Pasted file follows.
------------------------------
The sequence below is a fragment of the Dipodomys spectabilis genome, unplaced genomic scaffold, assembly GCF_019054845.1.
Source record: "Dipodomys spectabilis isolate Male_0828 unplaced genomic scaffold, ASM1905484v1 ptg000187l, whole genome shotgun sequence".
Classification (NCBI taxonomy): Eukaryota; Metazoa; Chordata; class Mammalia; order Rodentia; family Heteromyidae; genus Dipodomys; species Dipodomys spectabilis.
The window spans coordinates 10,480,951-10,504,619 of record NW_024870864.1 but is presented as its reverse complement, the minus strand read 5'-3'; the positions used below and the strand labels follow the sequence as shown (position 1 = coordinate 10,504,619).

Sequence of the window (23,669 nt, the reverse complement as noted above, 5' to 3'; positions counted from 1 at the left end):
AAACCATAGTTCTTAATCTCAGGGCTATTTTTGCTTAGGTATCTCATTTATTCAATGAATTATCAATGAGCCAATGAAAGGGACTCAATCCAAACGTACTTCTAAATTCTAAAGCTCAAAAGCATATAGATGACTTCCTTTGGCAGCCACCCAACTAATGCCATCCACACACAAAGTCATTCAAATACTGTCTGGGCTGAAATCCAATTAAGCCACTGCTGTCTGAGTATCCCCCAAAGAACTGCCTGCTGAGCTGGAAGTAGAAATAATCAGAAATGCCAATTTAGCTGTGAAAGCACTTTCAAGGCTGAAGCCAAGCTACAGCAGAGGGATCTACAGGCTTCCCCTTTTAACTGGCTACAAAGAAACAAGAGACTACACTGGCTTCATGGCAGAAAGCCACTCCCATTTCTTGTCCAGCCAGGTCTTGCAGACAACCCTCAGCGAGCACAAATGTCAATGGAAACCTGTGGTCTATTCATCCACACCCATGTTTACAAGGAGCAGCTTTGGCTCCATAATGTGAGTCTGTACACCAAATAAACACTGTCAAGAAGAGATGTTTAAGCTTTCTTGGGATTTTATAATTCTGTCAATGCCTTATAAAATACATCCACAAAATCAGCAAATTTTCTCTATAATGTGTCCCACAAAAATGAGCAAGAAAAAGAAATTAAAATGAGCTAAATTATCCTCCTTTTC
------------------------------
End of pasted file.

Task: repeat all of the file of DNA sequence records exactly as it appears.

The sequence below is a fragment of the Dipodomys spectabilis genome, unplaced genomic scaffold, assembly GCF_019054845.1.
Source record: "Dipodomys spectabilis isolate Male_0828 unplaced genomic scaffold, ASM1905484v1 ptg000187l, whole genome shotgun sequence".
Classification (NCBI taxonomy): Eukaryota; Metazoa; Chordata; class Mammalia; order Rodentia; family Heteromyidae; genus Dipodomys; species Dipodomys spectabilis.
The window spans coordinates 10,480,951-10,504,619 of record NW_024870864.1 but is presented as its reverse complement, the minus strand read 5'-3'; the positions used below and the strand labels follow the sequence as shown (position 1 = coordinate 10,504,619).

Sequence of the window (23,669 nt, the reverse complement as noted above, 5' to 3'; positions counted from 1 at the left end):
AAACCATAGTTCTTAATCTCAGGGCTATTTTTGCTTAGGTATCTCATTTATTCAATGAATTATCAATGAGCCAATGAAAGGGACTCAATCCAAACGTACTTCTAAATTCTAAAGCTCAAAAGCATATAGATGACTTCCTTTGGCAGCCACCCAACTAATGCCATCCACACACAAAGTCATTCAAATACTGTCTGGGCTGAAATCCAATTAAGCCACTGCTGTCTGAGTATCCCCCAAAGAACTGCCTGCTGAGCTGGAAGTAGAAATAATCAGAAATGCCAATTTAGCTGTGAAAGCACTTTCAAGGCTGAAGCCAAGCTACAGCAGAGGGATCTACAGGCTTCCCCTTTTAACTGGCTACAAAGAAACAAGAGACTACACTGGCTTCATGGCAGAAAGCCACTCCCATTTCTTGTCCAGCCAGGTCTTGCAGACAACCCTCAGCGAGCACAAATGTCAATGGAAACCTGTGGTCTATTCATCCACACCCATGTTTACAAGGAGCAGCTTTGGCTCCATAATGTGAGTCTGTACACCAAATAAACACTGTCAAGAAGAGATGTTTAAGCTTTCTTGGGATTTTATAATTCTGTCAATGCCTTATAAAATACATCCACAAAATCAGCAAATTTTCTCTATAATGTGTCCCACAAAAATGAGCAAGAAAAAGAAATTAAAATGAGCTAAATTATCCTCCTTTTC